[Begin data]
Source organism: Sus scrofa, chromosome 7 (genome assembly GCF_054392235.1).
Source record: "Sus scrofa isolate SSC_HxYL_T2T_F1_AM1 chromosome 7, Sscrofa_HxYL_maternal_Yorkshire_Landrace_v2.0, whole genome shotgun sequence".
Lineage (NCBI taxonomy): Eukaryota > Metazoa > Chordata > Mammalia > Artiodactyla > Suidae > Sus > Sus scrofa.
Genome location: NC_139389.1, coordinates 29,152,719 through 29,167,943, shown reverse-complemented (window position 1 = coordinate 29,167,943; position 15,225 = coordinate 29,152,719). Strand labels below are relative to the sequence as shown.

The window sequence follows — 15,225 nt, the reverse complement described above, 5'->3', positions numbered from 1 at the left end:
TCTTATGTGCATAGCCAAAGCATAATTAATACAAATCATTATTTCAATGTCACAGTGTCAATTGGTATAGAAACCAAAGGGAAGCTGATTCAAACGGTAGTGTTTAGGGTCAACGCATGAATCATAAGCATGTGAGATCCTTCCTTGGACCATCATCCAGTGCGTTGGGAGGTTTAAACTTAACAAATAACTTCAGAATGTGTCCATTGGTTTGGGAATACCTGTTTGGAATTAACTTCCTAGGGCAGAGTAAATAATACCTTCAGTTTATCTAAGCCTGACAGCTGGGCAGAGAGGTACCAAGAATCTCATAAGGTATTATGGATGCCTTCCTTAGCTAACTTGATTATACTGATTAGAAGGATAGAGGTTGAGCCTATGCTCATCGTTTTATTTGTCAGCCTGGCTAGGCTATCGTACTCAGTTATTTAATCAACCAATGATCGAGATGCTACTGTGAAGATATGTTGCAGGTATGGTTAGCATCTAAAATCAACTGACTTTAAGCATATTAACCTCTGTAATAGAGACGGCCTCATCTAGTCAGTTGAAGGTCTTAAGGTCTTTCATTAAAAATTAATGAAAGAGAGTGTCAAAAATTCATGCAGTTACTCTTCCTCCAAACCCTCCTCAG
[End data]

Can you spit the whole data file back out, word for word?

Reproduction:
Source organism: Sus scrofa, chromosome 7 (genome assembly GCF_054392235.1).
Source record: "Sus scrofa isolate SSC_HxYL_T2T_F1_AM1 chromosome 7, Sscrofa_HxYL_maternal_Yorkshire_Landrace_v2.0, whole genome shotgun sequence".
Lineage (NCBI taxonomy): Eukaryota > Metazoa > Chordata > Mammalia > Artiodactyla > Suidae > Sus > Sus scrofa.
Genome location: NC_139389.1, coordinates 29,152,719 through 29,167,943, shown reverse-complemented (window position 1 = coordinate 29,167,943; position 15,225 = coordinate 29,152,719). Strand labels below are relative to the sequence as shown.

The window sequence follows — 15,225 nt, the reverse complement described above, 5'->3', positions numbered from 1 at the left end:
TCTTATGTGCATAGCCAAAGCATAATTAATACAAATCATTATTTCAATGTCACAGTGTCAATTGGTATAGAAACCAAAGGGAAGCTGATTCAAACGGTAGTGTTTAGGGTCAACGCATGAATCATAAGCATGTGAGATCCTTCCTTGGACCATCATCCAGTGCGTTGGGAGGTTTAAACTTAACAAATAACTTCAGAATGTGTCCATTGGTTTGGGAATACCTGTTTGGAATTAACTTCCTAGGGCAGAGTAAATAATACCTTCAGTTTATCTAAGCCTGACAGCTGGGCAGAGAGGTACCAAGAATCTCATAAGGTATTATGGATGCCTTCCTTAGCTAACTTGATTATACTGATTAGAAGGATAGAGGTTGAGCCTATGCTCATCGTTTTATTTGTCAGCCTGGCTAGGCTATCGTACTCAGTTATTTAATCAACCAATGATCGAGATGCTACTGTGAAGATATGTTGCAGGTATGGTTAGCATCTAAAATCAACTGACTTTAAGCATATTAACCTCTGTAATAGAGACGGCCTCATCTAGTCAGTTGAAGGTCTTAAGGTCTTTCATTAAAAATTAATGAAAGAGAGTGTCAAAAATTCATGCAGTTACTCTTCCTCCAAACCCTCCTCAG